Saying what you mean: Unarticulated constituents and communication

In this paper I want to explore the arguments for so-called ‘unarticulated constituents’ (UCs). Unarticulated constituents are supposed to be propositional elements, not presented in the surface form of a sentence, nor explicitly represented at the level of its logical form, yet which must be interpreted in order to grasp the (proper) meaning of that sentence or expression. Thus, for example, we might think that a sentence like ‘It is raining’ must contain a UC picking out the place at which the speaker of the sentence asserts it to be raining. In §1 I will explore the nature of UCs a little further, and, in §2, suggest that we can recognise two different forms of argument for them..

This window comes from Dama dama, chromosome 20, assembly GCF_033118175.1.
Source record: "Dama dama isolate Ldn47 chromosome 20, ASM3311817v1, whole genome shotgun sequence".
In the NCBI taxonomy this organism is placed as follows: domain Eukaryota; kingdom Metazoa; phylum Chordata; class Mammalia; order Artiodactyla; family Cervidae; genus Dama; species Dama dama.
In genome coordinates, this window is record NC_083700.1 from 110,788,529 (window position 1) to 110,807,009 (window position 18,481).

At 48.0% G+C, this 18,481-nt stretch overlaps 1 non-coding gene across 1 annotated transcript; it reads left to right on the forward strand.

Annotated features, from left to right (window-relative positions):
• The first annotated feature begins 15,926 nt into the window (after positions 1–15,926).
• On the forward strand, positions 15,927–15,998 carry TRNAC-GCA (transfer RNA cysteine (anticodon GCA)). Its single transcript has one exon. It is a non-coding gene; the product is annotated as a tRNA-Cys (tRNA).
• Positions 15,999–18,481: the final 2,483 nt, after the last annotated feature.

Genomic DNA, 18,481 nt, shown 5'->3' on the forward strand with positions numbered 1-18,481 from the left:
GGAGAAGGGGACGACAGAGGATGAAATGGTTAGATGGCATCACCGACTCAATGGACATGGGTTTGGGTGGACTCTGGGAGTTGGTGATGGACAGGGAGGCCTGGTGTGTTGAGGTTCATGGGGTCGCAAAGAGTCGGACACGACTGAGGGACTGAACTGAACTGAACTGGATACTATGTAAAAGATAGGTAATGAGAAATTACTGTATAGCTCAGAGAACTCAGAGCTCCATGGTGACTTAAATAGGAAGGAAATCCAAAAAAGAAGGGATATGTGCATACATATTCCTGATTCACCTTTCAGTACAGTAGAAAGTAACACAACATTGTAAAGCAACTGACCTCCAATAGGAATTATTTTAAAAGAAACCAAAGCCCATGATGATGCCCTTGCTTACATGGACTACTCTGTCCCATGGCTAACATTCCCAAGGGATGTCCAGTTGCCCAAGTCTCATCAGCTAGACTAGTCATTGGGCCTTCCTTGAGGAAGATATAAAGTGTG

Keywords No keywords specified (fix it)
Categories (categorize this paper)
 Save to my reading list
Follow the author(s)
My bibliography
Export citation
Find it on Scholar
Edit this record
Mark as duplicate
Revision history Request removal from index
Download options
PhilPapers Archive

Upload a copy of this paper     Check publisher's policy on self-archival     Papers currently archived: 16,658
External links
Setup an account with your affiliations in order to access resources via your University's proxy server
Configure custom proxy (use this if your affiliation does not provide a proxy)
Through your library
References found in this work BETA

No references found.

Add more references

Citations of this work BETA

Add more citations

Similar books and articles

Monthly downloads

Added to index


Total downloads

84 ( #39,918 of 1,725,989 )

Recent downloads (6 months)

13 ( #53,688 of 1,725,989 )

How can I increase my downloads?

My notes
Sign in to use this feature

Start a new thread
There  are no threads in this forum
Nothing in this forum yet.